“From this year, we had re-routed all our outbound enquiries to places like Sri Lanka because the moment people know there is no liquor they will ask us to cancel the reservation. Now finally some sense has prevailed,’’ Jijo Madhavapallil, who runs Ashin City Tours & Travels in London, said over the phone.
But the MICE sector contributes to hardly 10 percent of the revenue and surely the government cannot harp on it to justify the prohibition’s reversal.
“Here the problem is when the government finds ridiculous reasons to explain their stand. Most of us were expecting such a policy as we knew the LDF’s stand. But where the government is losing its credibility is when it uses wrong information to justify its stand. That’s when we suspect that something is amiss,’’ Johnson J Edayaranmula, director of Thiruvananthapuram-based NGO Alcohol & Drug Information Centre, said.
But tourism department officials say the effect of the prohibition, had it continued, would’ve been felt only in five to six years from now and would have been quite disastrous for the state as an international tourist destination. Many say that the even the temporary setback of demonetisation pales in front of the unavailability of liquor.
“There is no comparison between demonetisation and the liquor rollback. Demonetisation was a temporary setback. But by taking out liquor, you’re doing a huge damage to the brand — it’s a long-term effect. It’s such a big relief that this corrective step has been taken. Now let’s see how things play out from next season, then we will see the difference,’’ Dr V Venu, the principal secretary of Kerala Tourism, said.
Curbing drugs and spurious liquor menace
If the government is on a sticky wicket as far as the tourism argument is concerned then there is a larger and pressing issue that could bail them out of it. The void created by the unavailability of alcohol over the last two years has been taken over by a so-called ‘bigger evil’.
If the numbers of the State Excise and Prohibition Department, involved in anti-narcotic measures in Kerala is to be believed, the cases under the Narcotic Drugs and Psychotropic Substances (NDPS) Act has increased almost five times over the last two years.
From 847 NDPS cases in 2013-14, just before the prohibition came into effect, the figure (confirmed by the State Excise Commissioner) stands at a whopping 3,835 in 2016-17. Top officials now say that Goa is slowly falling behind Kochi as the drug capital of the south. In the last six months, more than a lakh kilogramme of narcotic substances have been caught from Kochi alone. Never has the city taken such a bad hit.
“It is a reality we are encountering every day. On the ground, our officers have seen how easily drugs have become available. It is because the demand had shot up dramatically after liquor went out. Look at the crime rate in the last one year. It has only shot up compared to previous years,’’ Rishi Raj Singh, state excise commissioner, said.
But it’s not just drugs. Cases relating to spurious liquor has also increased in the last couple of years. From 12,904 cases registered under the Kerala Abkari Act in 2013-14 for smuggling and use of various spurious elements like illicit liquor, spirit, arrack and toddy, the numbers have shot up to 25,332 in 2016-17.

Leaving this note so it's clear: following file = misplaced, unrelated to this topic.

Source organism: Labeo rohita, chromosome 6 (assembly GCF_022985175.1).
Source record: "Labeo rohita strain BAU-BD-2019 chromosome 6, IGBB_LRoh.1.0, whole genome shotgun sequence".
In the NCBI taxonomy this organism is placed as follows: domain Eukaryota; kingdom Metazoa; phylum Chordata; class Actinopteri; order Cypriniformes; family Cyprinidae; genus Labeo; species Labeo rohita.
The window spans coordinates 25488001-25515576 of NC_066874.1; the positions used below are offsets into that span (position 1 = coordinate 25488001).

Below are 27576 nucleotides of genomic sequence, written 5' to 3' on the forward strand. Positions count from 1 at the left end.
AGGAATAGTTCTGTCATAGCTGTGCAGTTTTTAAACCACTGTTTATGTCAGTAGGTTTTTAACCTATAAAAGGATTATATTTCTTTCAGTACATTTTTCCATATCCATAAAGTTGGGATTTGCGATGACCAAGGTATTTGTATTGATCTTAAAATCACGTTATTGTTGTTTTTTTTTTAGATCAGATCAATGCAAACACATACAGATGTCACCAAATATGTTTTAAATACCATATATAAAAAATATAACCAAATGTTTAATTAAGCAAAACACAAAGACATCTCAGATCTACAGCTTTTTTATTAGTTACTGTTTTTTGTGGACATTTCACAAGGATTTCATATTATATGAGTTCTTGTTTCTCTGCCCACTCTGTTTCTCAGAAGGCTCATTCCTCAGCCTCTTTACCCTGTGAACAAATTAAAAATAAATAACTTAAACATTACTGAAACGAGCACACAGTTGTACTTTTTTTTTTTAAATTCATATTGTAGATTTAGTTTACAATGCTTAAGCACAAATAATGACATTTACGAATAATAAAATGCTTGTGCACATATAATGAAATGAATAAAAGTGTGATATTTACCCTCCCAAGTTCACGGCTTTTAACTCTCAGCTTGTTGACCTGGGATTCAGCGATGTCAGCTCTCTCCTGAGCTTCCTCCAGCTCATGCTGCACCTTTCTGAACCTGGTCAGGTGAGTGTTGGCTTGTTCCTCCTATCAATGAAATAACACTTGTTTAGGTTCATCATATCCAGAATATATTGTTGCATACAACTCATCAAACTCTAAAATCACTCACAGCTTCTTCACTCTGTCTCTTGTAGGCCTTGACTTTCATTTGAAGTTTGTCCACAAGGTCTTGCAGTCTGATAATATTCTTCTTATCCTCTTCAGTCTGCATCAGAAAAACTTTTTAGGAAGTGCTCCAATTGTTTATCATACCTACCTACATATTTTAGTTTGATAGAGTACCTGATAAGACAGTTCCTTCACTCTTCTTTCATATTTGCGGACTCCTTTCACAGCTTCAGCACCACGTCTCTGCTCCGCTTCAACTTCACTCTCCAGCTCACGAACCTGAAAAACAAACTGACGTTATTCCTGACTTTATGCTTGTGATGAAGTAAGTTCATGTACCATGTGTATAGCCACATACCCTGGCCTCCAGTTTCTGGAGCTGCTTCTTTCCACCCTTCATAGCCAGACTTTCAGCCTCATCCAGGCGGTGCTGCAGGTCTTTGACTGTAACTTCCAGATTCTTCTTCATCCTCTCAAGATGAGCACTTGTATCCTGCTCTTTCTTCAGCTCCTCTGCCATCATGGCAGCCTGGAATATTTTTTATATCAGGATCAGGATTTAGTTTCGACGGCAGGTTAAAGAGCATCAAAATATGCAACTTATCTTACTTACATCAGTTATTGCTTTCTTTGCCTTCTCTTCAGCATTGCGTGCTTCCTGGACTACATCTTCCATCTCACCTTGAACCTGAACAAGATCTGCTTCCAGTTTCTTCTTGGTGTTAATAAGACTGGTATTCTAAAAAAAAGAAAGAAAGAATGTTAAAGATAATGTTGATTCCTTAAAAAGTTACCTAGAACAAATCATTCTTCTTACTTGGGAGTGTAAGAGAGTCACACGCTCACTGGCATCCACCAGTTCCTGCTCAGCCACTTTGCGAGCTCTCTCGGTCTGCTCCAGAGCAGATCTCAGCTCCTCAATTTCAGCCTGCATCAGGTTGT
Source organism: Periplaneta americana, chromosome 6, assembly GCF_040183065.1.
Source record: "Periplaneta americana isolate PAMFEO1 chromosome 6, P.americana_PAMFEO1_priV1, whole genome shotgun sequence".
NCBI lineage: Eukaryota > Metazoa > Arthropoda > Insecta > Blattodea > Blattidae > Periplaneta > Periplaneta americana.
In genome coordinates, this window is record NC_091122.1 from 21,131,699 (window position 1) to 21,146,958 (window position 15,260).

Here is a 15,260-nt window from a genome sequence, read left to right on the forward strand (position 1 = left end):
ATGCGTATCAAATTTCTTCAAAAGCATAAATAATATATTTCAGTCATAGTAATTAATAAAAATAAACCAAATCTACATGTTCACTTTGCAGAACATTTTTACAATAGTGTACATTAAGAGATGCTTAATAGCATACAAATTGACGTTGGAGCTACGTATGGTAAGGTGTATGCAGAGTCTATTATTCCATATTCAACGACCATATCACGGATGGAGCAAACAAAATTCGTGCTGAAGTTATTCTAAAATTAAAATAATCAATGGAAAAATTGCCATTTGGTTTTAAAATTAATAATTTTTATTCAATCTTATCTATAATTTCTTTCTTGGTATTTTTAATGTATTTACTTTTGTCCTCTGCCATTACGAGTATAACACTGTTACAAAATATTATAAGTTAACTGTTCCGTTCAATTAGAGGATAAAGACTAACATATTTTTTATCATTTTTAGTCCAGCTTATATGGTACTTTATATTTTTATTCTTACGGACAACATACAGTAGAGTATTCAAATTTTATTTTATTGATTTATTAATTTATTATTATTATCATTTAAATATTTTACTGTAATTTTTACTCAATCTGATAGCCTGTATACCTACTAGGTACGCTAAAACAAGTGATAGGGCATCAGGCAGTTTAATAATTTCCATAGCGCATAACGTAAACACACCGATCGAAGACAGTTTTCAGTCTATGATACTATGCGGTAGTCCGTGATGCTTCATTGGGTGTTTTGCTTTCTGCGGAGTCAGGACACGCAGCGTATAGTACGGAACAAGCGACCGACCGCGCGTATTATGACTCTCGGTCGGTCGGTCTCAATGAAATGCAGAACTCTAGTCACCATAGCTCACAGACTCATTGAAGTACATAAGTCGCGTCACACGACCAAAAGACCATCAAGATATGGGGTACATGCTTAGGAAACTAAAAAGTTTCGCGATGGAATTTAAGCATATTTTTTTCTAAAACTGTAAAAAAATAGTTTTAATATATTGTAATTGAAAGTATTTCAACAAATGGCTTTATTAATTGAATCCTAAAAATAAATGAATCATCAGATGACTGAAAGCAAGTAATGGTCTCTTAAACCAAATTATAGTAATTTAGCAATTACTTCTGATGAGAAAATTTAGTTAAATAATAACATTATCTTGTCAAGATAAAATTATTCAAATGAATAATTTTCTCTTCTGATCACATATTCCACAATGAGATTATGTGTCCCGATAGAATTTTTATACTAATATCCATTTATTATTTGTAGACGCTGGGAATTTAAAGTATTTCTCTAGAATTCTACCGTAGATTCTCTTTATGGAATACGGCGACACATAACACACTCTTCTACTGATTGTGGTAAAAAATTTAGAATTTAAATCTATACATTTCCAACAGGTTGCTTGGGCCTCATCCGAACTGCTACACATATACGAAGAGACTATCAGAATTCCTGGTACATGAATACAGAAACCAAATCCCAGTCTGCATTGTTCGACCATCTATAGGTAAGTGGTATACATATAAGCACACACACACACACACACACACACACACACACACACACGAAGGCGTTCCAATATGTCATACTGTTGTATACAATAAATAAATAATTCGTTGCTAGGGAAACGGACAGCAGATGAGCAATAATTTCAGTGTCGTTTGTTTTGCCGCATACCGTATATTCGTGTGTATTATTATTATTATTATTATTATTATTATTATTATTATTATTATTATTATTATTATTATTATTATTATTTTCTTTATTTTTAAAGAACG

Renowned psychologist KS David said this was indeed bound to happen in a state like Kerala. “Why do you think prohibition has failed everywhere in the world. You decrease the availability of liquor in a place like Kerala, where there is hardly any inhibition about taking it, people are surely going to search for alternative means. In that sense, you have to work for reducing its demand and not availability, which will drive people mad,’’ David said.
The Left front has made it very clear that it would not want to Kerala to go back to its ‘hooch tragedy days’ of the 90s, where in over two decades more than 200 people had perished to spurious liquor. No wonder the state feels that if making good alcohol available is the best way to counter it, then so be it.
Meanwhile, the church in Kerala cutting across various denominations has called the government’s new policy as ‘an open challenge to the people’ of the state. In Kerala for years, the church has been at forefront demanding total prohibition and it says the LDF has cheated on the mandate by bringing out such an anti-people policy that would ruin the state.
“Before the elections, the government had promised to bring down the availability. But how do you explain that stand with such a policy? Also when you know that alcohol is a social evil, how can any responsible government support and justify its availability merely on economic grounds?’’ Father Jimmy Poochakatt, the spokesperson of the Syro Malabar Church, the largest denomination of Christians in the state, asked.
In the days to come, the church will certainly be on the warpath.
“The government has let down the people of the state. We will oppose it and try our best not to let the government implement it,’’ a fuming archbishop M Soosa Pakiam of the Latin Catholic Church told the media.
But the church isn’t shy about asking what it wants; its own share of liquor. Pakiam, who is also the president of the Kerala Catholic Bishops Council (KCBC), sought a whopping 900% enhancement of wine production under his archdiocese. Clearly a case of ‘let them have wine’ if not hard alcohol.
In all of this, the only silver lining for the Kerala government is its decision to raise the minimum drinking age in the state from 21 to 23.
(Published in arrangement with GRIST Media)